6/8 isn’t a well-loved time signature in modern electronic music, largely absent apart from some naff big room tracks and Disclosure’s Latch. So when Crooked Man’s new album has three songs in 6/8, it’s striking enough to evoke a simile about the frequency of buses.
Crooked House is pushing the boundaries of 2016’s eponymous debut, incorporating more poppy sounds into his blend of house music, and this is most apparent on the surreal opening track Every Killer Needs A Friend. A jaunty tune about committing murder for attention, the disconnect between the pleasant chords and the lyrical content is jarring but very entertaining.
A more traditional, though no less enjoyable, track is Walls, with its piano-house vibes recalling his previous song Happiness and a heavy bassline setting off the track nicely. His production skills are on point as ever, whether it’s the shimmering synths of lead single Take It All Away or the Todd Edwards-style patchwork of samples that opens Echo Loves Narcissus. Indeed, the latter leaves the biggest impression on the album featuring brassy chords and wordless lyrics that create a subtly euphoric effect.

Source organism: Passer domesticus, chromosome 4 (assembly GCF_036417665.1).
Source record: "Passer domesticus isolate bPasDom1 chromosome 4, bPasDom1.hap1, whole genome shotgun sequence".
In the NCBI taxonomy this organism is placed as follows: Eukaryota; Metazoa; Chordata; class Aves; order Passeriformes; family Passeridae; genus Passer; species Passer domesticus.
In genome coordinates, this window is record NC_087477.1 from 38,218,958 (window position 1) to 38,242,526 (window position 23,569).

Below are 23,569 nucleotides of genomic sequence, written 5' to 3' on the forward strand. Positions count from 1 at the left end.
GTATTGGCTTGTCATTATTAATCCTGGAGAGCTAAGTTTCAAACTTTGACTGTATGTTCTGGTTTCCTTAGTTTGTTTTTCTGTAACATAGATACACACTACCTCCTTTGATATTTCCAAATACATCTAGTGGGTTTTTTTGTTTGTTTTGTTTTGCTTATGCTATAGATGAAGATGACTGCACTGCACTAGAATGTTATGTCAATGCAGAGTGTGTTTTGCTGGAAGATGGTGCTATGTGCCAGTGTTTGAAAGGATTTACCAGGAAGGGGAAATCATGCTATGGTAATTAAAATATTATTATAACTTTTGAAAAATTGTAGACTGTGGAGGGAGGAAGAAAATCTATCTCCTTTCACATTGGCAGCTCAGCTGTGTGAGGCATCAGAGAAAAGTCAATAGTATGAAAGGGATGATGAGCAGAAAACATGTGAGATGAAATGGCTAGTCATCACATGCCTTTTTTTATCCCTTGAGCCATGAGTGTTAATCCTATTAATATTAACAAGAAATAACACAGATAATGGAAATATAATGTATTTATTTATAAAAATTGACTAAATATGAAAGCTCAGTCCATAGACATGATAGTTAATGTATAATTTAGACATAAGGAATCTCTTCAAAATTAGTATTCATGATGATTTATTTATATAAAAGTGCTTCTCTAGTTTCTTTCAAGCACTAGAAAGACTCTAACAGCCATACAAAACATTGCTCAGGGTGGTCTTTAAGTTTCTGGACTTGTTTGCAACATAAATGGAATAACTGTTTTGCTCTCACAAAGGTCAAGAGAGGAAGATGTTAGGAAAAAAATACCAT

Crooked Man has no problem with dealing in nostalgia, and some of the sounds on the record are a little dated but not self-consciously so. This is comfy house, separate from the imposing drops of modern EDM while remaining more tasteful than deep house has become.
The last track, Robots, is a mellow tune about the problems facing Western society (“robots taking our jobs… we’re living much longer with more time to squander”). Repeated bass notes and puffy offbeat chords loop before fading out into silence, ending a varied album that shows some interesting artistic developments: highly recommended for fans of house music.